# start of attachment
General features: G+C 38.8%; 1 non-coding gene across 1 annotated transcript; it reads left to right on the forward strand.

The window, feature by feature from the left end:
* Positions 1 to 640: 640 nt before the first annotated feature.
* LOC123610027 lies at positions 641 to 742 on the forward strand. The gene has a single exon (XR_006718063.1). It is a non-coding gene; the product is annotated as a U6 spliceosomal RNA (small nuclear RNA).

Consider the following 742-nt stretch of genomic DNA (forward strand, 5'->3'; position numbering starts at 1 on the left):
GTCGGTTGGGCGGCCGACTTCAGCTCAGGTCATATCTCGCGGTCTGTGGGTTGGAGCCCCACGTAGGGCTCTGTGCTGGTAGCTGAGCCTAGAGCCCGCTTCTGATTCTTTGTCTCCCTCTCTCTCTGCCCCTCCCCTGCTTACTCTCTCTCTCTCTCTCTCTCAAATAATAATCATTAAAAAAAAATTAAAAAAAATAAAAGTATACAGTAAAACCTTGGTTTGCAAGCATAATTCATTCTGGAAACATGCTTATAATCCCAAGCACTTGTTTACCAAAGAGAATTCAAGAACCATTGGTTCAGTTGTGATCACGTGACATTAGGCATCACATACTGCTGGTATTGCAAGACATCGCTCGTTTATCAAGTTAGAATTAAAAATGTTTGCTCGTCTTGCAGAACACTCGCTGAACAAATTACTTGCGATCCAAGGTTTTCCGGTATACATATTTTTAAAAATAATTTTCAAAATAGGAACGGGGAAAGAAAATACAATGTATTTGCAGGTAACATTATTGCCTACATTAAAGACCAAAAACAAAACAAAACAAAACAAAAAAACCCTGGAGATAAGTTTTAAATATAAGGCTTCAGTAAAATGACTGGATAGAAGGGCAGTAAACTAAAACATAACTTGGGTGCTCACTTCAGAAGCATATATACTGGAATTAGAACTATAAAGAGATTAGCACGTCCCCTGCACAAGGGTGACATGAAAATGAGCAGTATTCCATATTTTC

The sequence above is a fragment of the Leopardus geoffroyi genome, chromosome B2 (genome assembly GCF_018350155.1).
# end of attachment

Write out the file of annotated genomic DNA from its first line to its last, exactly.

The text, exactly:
General features: G+C 38.8%; 1 non-coding gene across 1 annotated transcript; it reads left to right on the forward strand.

The window, feature by feature from the left end:
* Positions 1 to 640: 640 nt before the first annotated feature.
* LOC123610027 lies at positions 641 to 742 on the forward strand. The gene has a single exon (XR_006718063.1). It is a non-coding gene; the product is annotated as a U6 spliceosomal RNA (small nuclear RNA).

Consider the following 742-nt stretch of genomic DNA (forward strand, 5'->3'; position numbering starts at 1 on the left):
GTCGGTTGGGCGGCCGACTTCAGCTCAGGTCATATCTCGCGGTCTGTGGGTTGGAGCCCCACGTAGGGCTCTGTGCTGGTAGCTGAGCCTAGAGCCCGCTTCTGATTCTTTGTCTCCCTCTCTCTCTGCCCCTCCCCTGCTTACTCTCTCTCTCTCTCTCTCTCAAATAATAATCATTAAAAAAAAATTAAAAAAAATAAAAGTATACAGTAAAACCTTGGTTTGCAAGCATAATTCATTCTGGAAACATGCTTATAATCCCAAGCACTTGTTTACCAAAGAGAATTCAAGAACCATTGGTTCAGTTGTGATCACGTGACATTAGGCATCACATACTGCTGGTATTGCAAGACATCGCTCGTTTATCAAGTTAGAATTAAAAATGTTTGCTCGTCTTGCAGAACACTCGCTGAACAAATTACTTGCGATCCAAGGTTTTCCGGTATACATATTTTTAAAAATAATTTTCAAAATAGGAACGGGGAAAGAAAATACAATGTATTTGCAGGTAACATTATTGCCTACATTAAAGACCAAAAACAAAACAAAACAAAACAAAAAAACCCTGGAGATAAGTTTTAAATATAAGGCTTCAGTAAAATGACTGGATAGAAGGGCAGTAAACTAAAACATAACTTGGGTGCTCACTTCAGAAGCATATATACTGGAATTAGAACTATAAAGAGATTAGCACGTCCCCTGCACAAGGGTGACATGAAAATGAGCAGTATTCCATATTTTC

The sequence above is a fragment of the Leopardus geoffroyi genome, chromosome B2 (genome assembly GCF_018350155.1).